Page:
Most people will agree that good leadership fuels performance. But what is good leadership? Some believe leading with a carrot brings out the best in people, whilst others believe people need strict boundaries to perform at their best.
The truth is that good leadership looks different in different contexts. It’s subjective; varying from company to company, team to team, project to project.
This is where leadership models come in; they can help assess a leader against the context of their environment. A good leader in one business might not necessarily be as successful in another.
At NSCG, our leadership framework looks at six key competencies: Leads others, understands self, delivers results, leads inclusively, thinks strategically and collaborates with impact. It’s been created, tried and tested by our experts who have decades of experience helping organisations accelerate performance. Grounded in globally recognised frameworks, our model evolves traditional theory to bring in line with the context of leading in the present day..
This series lifts the lid on these competencies, sharing insights from some of our experts. Here Jody shares just what it takes to be able to deliver results…
At NSCG we define this competency as the ability to deliver commercial results aligned to an organisation’s objectives. As a leader you are expected to deliver on numbers be it the bottom line, internal KPIs or otherwise. This competency considers the extent to which a leader is ambitious in expectation, conscientiousness and persistent in one’s commitment to an end goal.
Underpinning this, we define three traits: a commercial mindset, problem-solving skill and the ability to drive transformation.
When we ask organisations which competencies they most need from senior hires one of the most common responses is ‘commerciality’. One needs to probe to understand the true meaning of this ‘catch all’ for each organisation – and in doing we find that the definition can range from ‘having numeric acumen’ to ‘being oriented towards spotting opportunities’, to ‘having competitor insight’ or ‘holding their own in a boardroom debate’. We believe that the key here is the ability of a leader to understand how organisational value is created, to zoom out and look at the business from multiple angles, to incorporate competitor insights and to set and deliver ambitious organisational goals.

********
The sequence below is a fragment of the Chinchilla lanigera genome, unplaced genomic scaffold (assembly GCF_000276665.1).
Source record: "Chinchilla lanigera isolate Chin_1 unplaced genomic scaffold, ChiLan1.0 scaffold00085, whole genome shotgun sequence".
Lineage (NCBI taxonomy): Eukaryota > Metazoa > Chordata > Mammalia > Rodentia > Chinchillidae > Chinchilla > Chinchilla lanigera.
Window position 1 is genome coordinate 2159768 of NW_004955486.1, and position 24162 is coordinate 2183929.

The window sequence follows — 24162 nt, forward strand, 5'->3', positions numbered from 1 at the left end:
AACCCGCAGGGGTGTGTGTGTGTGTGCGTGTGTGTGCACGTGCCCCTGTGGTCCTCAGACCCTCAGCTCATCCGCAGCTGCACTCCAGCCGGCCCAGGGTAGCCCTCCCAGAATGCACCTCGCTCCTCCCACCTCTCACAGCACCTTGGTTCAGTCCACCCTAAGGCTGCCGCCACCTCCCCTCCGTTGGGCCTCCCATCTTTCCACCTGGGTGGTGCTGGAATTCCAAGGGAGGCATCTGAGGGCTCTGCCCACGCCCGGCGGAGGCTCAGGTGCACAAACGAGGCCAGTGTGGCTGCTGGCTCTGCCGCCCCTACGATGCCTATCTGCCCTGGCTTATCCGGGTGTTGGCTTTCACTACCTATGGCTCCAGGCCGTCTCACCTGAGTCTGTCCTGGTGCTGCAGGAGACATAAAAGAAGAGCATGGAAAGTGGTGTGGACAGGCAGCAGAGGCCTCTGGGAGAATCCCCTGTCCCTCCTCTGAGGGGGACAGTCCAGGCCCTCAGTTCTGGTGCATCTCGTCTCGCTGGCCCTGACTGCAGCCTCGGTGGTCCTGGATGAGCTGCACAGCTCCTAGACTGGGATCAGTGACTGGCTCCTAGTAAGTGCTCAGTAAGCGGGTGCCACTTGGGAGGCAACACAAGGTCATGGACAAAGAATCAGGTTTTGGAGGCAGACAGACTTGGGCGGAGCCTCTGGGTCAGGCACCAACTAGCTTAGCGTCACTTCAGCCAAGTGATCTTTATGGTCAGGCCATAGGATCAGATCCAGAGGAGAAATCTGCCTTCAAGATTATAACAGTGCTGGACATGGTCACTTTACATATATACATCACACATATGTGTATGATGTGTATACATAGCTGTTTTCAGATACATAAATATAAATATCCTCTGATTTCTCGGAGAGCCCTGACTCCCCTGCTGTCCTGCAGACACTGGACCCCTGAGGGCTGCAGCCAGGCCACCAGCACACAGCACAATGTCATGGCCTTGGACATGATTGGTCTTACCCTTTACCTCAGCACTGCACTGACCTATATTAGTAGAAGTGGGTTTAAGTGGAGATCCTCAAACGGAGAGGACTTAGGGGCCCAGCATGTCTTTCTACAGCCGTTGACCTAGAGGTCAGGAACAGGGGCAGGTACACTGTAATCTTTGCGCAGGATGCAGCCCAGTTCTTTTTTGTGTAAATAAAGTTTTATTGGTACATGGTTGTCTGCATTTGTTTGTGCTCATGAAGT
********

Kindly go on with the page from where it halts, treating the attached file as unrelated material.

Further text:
Problem solving isn’t just about a leader’s ability to think creatively, it’s also about their ability to empower their team to do so. We assess for astute problem solvers who identify alternative solutions and are willing to suggest new angles on a situation They should be brave enough to challenge the status quo and suggest innovative approaches, fostering an environment where diverse ideas are welcomed. Balancing the tried-and-true with the novel is crucial to making sound decisions. Part of this is cognitive capacity, the ability to quickly filter and simplify complex information.
Leadership research identifies that the vast majority of change initiatives in organisations fail to fully deliver on their objectives. The main reasons for this include a shortfall in the capabilities and skills needed to lead the future organisation, lack of management capability to lead the change itself and a failure of leadership to address the emotional side of change. So when we probe to understand a leader’s ability to drive transformation, we are considering how proactive the leader is in their contribution to a change roadmap that is connected to the organisational strategy, process and standards. They must be able to flex between task and people – setting out an inspiring vision, sharing the detailed rationale and remembering to listen, observe and tackle emotion and invest in ‘what’s in it for you’. They’ll demonstrate an ability to focus commitment, actions and alignment to end goals and to develop clear plans that resonate with employees at all levels of the organisation: when employees understand how their role fits into the bigger picture, they are more likely to engage and perform effectively.